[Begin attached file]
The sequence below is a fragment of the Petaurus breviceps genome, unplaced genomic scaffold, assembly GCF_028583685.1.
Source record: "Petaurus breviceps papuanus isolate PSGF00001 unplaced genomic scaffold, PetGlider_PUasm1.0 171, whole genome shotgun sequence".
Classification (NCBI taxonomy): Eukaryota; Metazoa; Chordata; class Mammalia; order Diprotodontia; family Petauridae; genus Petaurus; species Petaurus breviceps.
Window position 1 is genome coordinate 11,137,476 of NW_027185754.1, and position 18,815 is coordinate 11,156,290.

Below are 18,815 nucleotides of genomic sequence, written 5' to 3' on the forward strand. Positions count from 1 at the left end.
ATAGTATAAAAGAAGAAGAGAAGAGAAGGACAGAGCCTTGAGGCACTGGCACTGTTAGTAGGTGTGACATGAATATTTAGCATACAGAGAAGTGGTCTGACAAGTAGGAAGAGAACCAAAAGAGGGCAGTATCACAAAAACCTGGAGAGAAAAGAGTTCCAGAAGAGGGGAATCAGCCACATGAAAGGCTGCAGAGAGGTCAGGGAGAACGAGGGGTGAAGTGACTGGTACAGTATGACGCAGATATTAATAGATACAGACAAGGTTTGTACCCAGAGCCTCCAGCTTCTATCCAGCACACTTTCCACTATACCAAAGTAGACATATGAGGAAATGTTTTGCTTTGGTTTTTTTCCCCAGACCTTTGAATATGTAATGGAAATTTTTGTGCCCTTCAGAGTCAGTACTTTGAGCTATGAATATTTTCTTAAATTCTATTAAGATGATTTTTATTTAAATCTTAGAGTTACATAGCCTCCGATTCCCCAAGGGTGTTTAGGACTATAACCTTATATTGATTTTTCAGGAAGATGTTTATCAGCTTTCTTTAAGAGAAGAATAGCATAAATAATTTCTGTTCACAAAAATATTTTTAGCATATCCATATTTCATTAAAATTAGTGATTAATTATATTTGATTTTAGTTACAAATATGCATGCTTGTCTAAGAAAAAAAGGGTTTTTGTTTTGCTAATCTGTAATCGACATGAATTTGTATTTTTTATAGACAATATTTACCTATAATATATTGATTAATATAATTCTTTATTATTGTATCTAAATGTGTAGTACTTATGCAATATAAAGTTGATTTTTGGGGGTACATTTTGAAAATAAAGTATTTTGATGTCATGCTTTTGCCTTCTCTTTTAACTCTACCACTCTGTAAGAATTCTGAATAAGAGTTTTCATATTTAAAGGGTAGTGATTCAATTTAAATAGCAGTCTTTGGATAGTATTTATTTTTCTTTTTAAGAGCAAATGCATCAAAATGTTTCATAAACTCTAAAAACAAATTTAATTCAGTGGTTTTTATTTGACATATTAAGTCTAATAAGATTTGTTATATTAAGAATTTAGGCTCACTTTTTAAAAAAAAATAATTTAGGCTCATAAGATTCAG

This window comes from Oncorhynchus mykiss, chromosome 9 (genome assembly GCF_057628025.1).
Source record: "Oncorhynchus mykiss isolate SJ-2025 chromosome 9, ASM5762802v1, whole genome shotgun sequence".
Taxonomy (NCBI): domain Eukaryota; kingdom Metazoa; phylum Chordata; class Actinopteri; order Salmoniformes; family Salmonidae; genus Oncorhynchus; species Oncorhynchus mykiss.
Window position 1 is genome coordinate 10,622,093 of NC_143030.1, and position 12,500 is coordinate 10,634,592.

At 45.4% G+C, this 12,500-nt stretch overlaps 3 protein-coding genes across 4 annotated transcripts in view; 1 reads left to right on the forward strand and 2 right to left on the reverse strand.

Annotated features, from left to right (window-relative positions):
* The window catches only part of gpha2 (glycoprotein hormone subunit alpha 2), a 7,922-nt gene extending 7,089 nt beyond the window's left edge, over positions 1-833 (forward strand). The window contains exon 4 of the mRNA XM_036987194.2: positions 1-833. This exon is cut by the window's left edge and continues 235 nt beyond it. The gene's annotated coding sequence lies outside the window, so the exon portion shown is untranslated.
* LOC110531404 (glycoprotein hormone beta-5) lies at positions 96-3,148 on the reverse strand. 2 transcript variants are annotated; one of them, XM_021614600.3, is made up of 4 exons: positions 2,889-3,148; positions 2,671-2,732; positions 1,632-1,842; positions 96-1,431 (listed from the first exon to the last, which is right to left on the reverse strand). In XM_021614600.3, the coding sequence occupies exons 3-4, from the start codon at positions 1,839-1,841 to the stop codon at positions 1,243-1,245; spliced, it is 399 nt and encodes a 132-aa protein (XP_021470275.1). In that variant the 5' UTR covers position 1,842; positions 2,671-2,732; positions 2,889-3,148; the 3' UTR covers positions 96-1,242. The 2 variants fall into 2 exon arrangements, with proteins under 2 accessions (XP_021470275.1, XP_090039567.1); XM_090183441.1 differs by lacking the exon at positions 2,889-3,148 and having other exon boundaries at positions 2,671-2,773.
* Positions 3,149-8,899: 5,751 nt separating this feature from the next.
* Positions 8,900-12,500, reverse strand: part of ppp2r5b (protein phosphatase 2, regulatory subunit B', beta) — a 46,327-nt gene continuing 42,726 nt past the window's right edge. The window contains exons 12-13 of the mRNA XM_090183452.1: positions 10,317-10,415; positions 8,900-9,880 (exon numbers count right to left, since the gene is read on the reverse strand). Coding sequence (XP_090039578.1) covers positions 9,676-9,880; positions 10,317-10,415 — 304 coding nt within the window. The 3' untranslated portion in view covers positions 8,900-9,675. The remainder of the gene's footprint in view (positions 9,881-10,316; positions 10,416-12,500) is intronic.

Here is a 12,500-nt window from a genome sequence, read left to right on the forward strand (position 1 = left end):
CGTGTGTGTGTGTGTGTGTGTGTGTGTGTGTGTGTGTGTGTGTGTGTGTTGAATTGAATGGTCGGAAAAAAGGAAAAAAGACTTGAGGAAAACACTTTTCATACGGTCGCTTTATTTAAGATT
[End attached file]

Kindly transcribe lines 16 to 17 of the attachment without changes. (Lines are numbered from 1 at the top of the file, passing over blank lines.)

* Positions 8,900-12,500, reverse strand: part of ppp2r5b (protein phosphatase 2, regulatory subunit B', beta) — a 46,327-nt gene continuing 42,726 nt past the window's right edge. The window contains exons 12-13 of the mRNA XM_090183452.1: positions 10,317-10,415; positions 8,900-9,880 (exon numbers count right to left, since the gene is read on the reverse strand). Coding sequence (XP_090039578.1) covers positions 9,676-9,880; positions 10,317-10,415 — 304 coding nt within the window. The 3' untranslated portion in view covers positions 8,900-9,675. The remainder of the gene's footprint in view (positions 9,881-10,316; positions 10,416-12,500) is intronic.

Here is a 12,500-nt window from a genome sequence, read left to right on the forward strand (position 1 = left end):